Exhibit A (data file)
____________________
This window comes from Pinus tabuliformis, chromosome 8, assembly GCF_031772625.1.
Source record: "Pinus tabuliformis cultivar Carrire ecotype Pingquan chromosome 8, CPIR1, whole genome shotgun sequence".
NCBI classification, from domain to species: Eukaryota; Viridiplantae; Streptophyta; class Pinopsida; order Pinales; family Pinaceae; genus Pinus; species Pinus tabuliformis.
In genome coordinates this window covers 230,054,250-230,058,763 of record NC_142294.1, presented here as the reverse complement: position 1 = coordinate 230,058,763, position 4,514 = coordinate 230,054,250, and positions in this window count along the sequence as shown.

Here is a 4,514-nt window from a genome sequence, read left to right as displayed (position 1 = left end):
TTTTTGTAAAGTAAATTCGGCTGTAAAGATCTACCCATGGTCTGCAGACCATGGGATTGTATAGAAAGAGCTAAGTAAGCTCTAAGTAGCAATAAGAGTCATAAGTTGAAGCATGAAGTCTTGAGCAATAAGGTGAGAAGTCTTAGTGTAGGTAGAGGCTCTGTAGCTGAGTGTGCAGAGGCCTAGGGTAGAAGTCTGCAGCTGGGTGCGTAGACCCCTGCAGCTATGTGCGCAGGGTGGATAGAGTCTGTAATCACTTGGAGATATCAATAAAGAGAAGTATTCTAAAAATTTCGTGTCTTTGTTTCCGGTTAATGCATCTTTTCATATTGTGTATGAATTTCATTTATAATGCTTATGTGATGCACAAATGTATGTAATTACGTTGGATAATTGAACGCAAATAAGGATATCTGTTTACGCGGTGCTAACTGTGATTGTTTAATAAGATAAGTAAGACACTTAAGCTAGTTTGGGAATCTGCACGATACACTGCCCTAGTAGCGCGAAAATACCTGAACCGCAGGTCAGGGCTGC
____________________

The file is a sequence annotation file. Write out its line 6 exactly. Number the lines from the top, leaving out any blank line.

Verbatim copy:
TTTTTGTAAAGTAAATTCGGCTGTAAAGATCTACCCATGGTCTGCAGACCATGGGATTGTATAGAAAGAGCTAAGTAAGCTCTAAGTAGCAATAAGAGTCATAAGTTGAAGCATGAAGTCTTGAGCAATAAGGTGAGAAGTCTTAGTGTAGGTAGAGGCTCTGTAGCTGAGTGTGCAGAGGCCTAGGGTAGAAGTCTGCAGCTGGGTGCGTAGACCCCTGCAGCTATGTGCGCAGGGTGGATAGAGTCTGTAATCACTTGGAGATATCAATAAAGAGAAGTATTCTAAAAATTTCGTGTCTTTGTTTCCGGTTAATGCATCTTTTCATATTGTGTATGAATTTCATTTATAATGCTTATGTGATGCACAAATGTATGTAATTACGTTGGATAATTGAACGCAAATAAGGATATCTGTTTACGCGGTGCTAACTGTGATTGTTTAATAAGATAAGTAAGACACTTAAGCTAGTTTGGGAATCTGCACGATACACTGCCCTAGTAGCGCGAAAATACCTGAACCGCAGGTCAGGGCTGC